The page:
Honestly the creepiest feelings you can get from video games are when you know something is going wrong program wise.
Sure, a lot of times it can be funny to have things glitch out, but issues where you fall through solid floors, enemy models get distorted, or pieces of the game show up without any textures can give off a really eerie atmosphere.
Why hasn’t anyone made a horror game around that premise, like for real.
Located at the base of Mt. Fuji, Aokigahara is perhaps the most infamous forest in all of Japan. Also known as the Sea of Trees, Suicide Forest, and Japan’s Demon Forest, Aokigahara has been home to over 500 confirmed suicides since the 1950s. Called “the perfect place to die,” Aokigahara is the world’s second most popular place for suicide (the Golden Gate Bridge being the first).
Today’s #creepiest thing is not part of our holdings, but archivists might scream when they see them!
This house centipede was found by our Preservation Programs staff in their work area. House centipedes are not a direct threat to archival collections, but can signal a larger problem since they eat other insects.
These bugs also alarm staff because they resemble silverfish. Archivists find silverfish terrifying–those insects will eat away paper if their presence is not detected and promptly ended.
So why do we have a scary bug in a bag? Insects found in our work and records storage spaces are identified and logged as part of our efforts to monitor insect activity and prevent infestations.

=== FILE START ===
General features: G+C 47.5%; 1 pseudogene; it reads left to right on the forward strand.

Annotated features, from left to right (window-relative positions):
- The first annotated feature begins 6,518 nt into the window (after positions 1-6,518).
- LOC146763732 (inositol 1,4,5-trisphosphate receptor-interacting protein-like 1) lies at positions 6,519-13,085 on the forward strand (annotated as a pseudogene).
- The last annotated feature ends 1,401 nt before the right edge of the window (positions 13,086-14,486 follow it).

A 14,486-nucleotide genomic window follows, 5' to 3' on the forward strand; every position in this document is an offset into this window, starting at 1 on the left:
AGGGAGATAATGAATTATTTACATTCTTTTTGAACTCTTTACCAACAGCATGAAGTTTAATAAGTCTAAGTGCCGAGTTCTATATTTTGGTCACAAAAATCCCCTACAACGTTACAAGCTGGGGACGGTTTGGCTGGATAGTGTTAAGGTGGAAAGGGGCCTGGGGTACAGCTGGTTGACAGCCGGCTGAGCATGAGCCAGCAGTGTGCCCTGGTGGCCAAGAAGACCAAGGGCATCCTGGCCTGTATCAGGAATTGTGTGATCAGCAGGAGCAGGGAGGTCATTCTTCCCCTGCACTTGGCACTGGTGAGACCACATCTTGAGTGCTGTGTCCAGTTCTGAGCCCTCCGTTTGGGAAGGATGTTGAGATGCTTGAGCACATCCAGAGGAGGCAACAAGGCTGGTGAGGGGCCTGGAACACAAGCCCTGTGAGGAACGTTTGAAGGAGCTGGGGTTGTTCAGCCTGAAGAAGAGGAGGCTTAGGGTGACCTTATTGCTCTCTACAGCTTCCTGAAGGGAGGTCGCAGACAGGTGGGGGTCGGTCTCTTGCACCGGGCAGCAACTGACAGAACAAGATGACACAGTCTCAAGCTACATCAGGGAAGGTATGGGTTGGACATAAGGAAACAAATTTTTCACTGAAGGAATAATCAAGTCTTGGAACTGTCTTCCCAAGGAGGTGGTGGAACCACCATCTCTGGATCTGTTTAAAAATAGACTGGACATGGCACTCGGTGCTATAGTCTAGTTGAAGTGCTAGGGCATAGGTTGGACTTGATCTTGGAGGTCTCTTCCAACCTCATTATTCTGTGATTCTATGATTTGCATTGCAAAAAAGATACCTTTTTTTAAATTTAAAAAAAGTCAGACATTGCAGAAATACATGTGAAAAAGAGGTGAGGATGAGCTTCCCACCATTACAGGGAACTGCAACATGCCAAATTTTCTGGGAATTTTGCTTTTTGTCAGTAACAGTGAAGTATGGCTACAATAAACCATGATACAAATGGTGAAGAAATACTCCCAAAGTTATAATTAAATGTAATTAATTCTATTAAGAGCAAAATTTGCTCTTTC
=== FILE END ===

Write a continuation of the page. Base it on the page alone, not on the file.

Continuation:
Today’s #creepiest holding is the death mask of Walter Q. Gresham, who was Secretary of State at the time of his death in May of 1895.
This death mask—complete with a few beard hairs stuck in it—may seem like an oddity now, but at the time it was a mark of reverence for a beloved official.
The cast was made so that sculptors could later create a permanent likeness of the deceased. And Walter Q. Gresham seemed a likely candidate for a commemorative statue. He was enormously popular.
Gresham held several important positions, serving as a general in the Union Army during the Civil War, U.S. Postmaster General, a Federal appellate court judge, Secretary of the Treasury, and finally, President Grover Cleveland’s Secretary of State in 1893.
An article in the May 29, 1895, edition of the Washington Post covered the events in detail. Gresham was the first member of the Cabinet to have a funeral in the East Room of the White House and the second man to have the troops ordered out for his funeral.
According to the Post, a plaster death mask of Gresham’s face was made by a sculptor called Dunbar, who delivered it to the Department of State.
But the mask was never used to create a statue. Eventually, it came into the holdings of the National Archives, but without any accompanying paperwork on its creation. An intern found some newspaper articles that provided information about the funeral and the mask, but the true “record” of Gresham remains his death mask.
But forgotten or not, he remains a piece of American history, kept safe inside the vaults at the National Archives.